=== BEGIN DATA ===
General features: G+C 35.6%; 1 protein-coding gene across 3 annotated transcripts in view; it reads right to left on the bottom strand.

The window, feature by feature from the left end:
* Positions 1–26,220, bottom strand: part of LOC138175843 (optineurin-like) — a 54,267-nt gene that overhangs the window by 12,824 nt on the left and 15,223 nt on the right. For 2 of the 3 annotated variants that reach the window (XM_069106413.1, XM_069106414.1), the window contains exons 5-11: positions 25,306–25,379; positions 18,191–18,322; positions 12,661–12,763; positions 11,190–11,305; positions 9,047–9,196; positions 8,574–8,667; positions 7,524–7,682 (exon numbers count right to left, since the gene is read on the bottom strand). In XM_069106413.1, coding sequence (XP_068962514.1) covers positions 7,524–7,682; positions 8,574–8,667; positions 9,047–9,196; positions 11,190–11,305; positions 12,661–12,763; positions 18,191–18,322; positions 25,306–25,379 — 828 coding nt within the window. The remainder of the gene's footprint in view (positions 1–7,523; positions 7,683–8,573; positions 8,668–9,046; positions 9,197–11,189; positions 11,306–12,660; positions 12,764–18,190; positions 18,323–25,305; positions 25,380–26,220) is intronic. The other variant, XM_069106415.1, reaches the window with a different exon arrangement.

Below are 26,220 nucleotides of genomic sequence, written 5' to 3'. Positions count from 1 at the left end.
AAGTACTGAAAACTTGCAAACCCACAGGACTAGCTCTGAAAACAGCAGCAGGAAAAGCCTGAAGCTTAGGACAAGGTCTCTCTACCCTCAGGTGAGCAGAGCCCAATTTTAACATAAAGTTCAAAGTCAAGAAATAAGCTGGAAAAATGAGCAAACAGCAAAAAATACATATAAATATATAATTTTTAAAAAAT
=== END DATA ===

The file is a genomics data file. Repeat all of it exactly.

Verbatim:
General features: G+C 35.6%; 1 protein-coding gene across 3 annotated transcripts in view; it reads right to left on the bottom strand.

The window, feature by feature from the left end:
* Positions 1–26,220, bottom strand: part of LOC138175843 (optineurin-like) — a 54,267-nt gene that overhangs the window by 12,824 nt on the left and 15,223 nt on the right. For 2 of the 3 annotated variants that reach the window (XM_069106413.1, XM_069106414.1), the window contains exons 5-11: positions 25,306–25,379; positions 18,191–18,322; positions 12,661–12,763; positions 11,190–11,305; positions 9,047–9,196; positions 8,574–8,667; positions 7,524–7,682 (exon numbers count right to left, since the gene is read on the bottom strand). In XM_069106413.1, coding sequence (XP_068962514.1) covers positions 7,524–7,682; positions 8,574–8,667; positions 9,047–9,196; positions 11,190–11,305; positions 12,661–12,763; positions 18,191–18,322; positions 25,306–25,379 — 828 coding nt within the window. The remainder of the gene's footprint in view (positions 1–7,523; positions 7,683–8,573; positions 8,668–9,046; positions 9,197–11,189; positions 11,306–12,660; positions 12,764–18,190; positions 18,323–25,305; positions 25,380–26,220) is intronic. The other variant, XM_069106415.1, reaches the window with a different exon arrangement.

Below are 26,220 nucleotides of genomic sequence, written 5' to 3'. Positions count from 1 at the left end.
AAGTACTGAAAACTTGCAAACCCACAGGACTAGCTCTGAAAACAGCAGCAGGAAAAGCCTGAAGCTTAGGACAAGGTCTCTCTACCCTCAGGTGAGCAGAGCCCAATTTTAACATAAAGTTCAAAGTCAAGAAATAAGCTGGAAAAATGAGCAAACAGCAAAAAATACATATAAATATATAATTTTTAAAAAAT